You are currently browsing the tag archive for the ‘ellipse’ tag. PlusMaths recently did a nice post about the link between ellipses and radar (here), which inspired me to do my own mini investigation on this topic.  We will work in 2D (with planes on the ground) for ease of calculations!  A transmitter will send out signals – and if any of these hit an object (such as a plane) they will be reflected and received by a receiver.  This locates the object as somewhere on the ellipse formed with the receiver and transmitter as the 2 foci.  When we add a second receiver as shown above then if both receivers receive a signal, then we can narrow down the location of the object as the intersection of the 2 ellipses.

So, for this mini exploration I wanted to find the equations of 2 ellipses with a shared focus so that I could plot them on Desmos.  I then would be able to find the intersection of the ellipses in simple cases when both ellipses’ major axis lies on the x axis.

Defining ellipses For an ellipse centred at the origin shown above, with foci at c and -c we have: where c is linked to a and b by the equation: Rotating an ellipse

Next we can imagine a new ellipse in a coordinate system (u,v) This coordinate system is created by rotating the x and y axis by an angle of theta radians anticlockwise about the origin.  The following matrix transformation achieves this rotation: This therefore gives: and we can substitute this into our new coordinate system to give: When we plot this we can therefore rotate our original ellipse by any given theta value: We can use basic Pythagoras to see that the focus point c will become the point c1 shown above with coordinates:  By the same method we can see that the point c2 will have coordinates: Transformation

Next we want to translate this new ellipse so that it shares a focus point with our original green ellipse.  To do this we need to translate the point c2 to the point c.  This is given by the translation: So we can therefore translate our ellipse: Which becomes: When we plot this we get: This then gives the 2nd ellipse in blue which does indeed share a focus point at c:

Finding points of intersection The coordinates of when the 2 ellipses intersect is given by the solution to: This looks a bit difficult!  So let’s solve an easier problem – the points of intersection when the theta value is 0 (i.e when the ellipses both lie on the x axis).  This simplifies things to give: and we can find the y coordinates by substituting this into the original ellipse equation. So the coordinates of intersection are given by: So – in the above case we would be able to narrow down the location of the plane to 2 locations.  With a 3rd ellipse we could pinpoint the location exactly. Projectile Motion Investigation II

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Another example for investigating projectile motion has been provided by fellow IB teacher Ferenc Beleznay.  Here we fix the velocity and then vary the angle, then to plot the maximum points of the parabolas.  He has created a Geogebra app to show this (shown above).  The locus of these maximum points then form an ellipse. We can see that the maximum points of the projectiles all go through the dotted elliptical line.  So let’s see if we can derive this equation.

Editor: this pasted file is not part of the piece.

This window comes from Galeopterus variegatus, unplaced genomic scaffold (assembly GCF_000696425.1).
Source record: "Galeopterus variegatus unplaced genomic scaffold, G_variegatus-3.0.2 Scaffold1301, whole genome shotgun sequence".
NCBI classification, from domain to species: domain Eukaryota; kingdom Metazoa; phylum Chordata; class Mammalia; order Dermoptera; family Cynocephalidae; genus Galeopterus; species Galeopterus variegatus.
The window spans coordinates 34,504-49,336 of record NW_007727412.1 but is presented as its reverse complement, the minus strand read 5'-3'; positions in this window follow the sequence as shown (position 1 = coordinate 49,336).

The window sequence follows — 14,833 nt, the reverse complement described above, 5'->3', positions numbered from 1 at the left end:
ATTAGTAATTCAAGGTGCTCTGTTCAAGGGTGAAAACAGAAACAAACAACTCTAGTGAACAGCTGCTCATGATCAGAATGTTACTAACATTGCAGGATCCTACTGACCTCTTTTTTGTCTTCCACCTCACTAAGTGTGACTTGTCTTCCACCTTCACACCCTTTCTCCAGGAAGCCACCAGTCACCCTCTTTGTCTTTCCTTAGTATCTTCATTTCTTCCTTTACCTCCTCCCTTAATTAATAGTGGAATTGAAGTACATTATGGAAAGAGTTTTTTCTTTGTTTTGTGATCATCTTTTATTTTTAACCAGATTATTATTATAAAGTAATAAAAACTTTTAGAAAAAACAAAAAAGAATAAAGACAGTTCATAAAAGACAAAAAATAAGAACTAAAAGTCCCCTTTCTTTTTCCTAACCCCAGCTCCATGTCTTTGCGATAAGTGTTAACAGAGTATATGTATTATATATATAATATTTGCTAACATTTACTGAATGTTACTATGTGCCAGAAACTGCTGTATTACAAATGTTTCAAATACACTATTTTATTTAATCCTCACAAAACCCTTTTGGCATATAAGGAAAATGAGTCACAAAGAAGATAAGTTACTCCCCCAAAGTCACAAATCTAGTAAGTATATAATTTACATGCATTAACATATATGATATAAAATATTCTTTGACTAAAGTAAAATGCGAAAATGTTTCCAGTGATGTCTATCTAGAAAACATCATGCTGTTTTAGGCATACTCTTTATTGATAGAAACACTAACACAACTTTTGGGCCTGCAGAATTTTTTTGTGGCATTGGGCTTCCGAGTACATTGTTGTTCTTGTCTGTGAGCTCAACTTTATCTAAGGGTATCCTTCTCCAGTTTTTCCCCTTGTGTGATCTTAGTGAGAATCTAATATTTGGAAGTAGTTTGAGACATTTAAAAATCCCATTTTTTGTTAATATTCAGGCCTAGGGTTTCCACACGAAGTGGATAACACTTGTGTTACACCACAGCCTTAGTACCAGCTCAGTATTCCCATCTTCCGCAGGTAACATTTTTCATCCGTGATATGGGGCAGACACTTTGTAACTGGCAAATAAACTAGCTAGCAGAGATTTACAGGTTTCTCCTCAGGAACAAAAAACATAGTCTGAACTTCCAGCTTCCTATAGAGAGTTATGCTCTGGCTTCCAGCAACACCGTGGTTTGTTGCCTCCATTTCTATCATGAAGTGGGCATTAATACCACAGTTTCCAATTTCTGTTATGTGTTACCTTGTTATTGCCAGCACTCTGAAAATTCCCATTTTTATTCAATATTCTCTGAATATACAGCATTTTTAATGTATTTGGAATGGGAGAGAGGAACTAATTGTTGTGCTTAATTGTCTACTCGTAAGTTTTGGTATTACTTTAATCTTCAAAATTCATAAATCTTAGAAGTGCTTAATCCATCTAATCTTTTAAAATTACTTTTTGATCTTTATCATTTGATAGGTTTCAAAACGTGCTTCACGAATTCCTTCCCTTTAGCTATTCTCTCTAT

Let’s start with the equations for projectile motion, usually given in parametric form: Here v is the initial velocity which we will keep constant, theta is the angle of launch which we will vary, and g is the gravitational constant which we will take as 9.81.

We can plot these curves parametrically, and for each given value of theta (the angle of launch) we will create a projectile motion graph.  If we plot lots of these graphs for different thetas together we get something like this: We now want to see if the maximum points are in any sort of pattern.  In order to find the maximum point we want to find when the gradient of dy/dx is 0.  It’s going to be easier to keep things in parametric form, and use partial differentiation.  We have: Therefore we find the partial differentiation of both x and y with respect to t.  (This simply means we can pretend theta is a constant). We can then say that: We then find when this has a gradient of 0: We can then substitute this value of t back into the original parametric equations for x: and also for y: We now have the parametric equations in terms of theta for the locus of points of the maximum points.  For example, with g= 9.81 and v =1 we have the following parametric equations: This generates an ellipse (dotted line), which shows the maximum points generated by the parametric equations below (as we vary theta): And here is the graph: We can vary the velocity to create a new ellipse.  For example the ellipse generated when v =4 creates the following graph: So, there we go, we have shown that different ellipses will be created by different velocities.  If you feel like a challenge, see if you can algebraically manipulate the parametric equations for the ellipse into the Cartesian form!

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All content on this site has been written by Andrew Chambers (MSc. Mathematics, IB Mathematics Examiner).

### New website for International teachers I’ve just launched a brand new maths site for international schools – over 2000 pdf pages of resources to support IB teachers.  If you are an IB teacher this could save you 200+ hours of preparation time.

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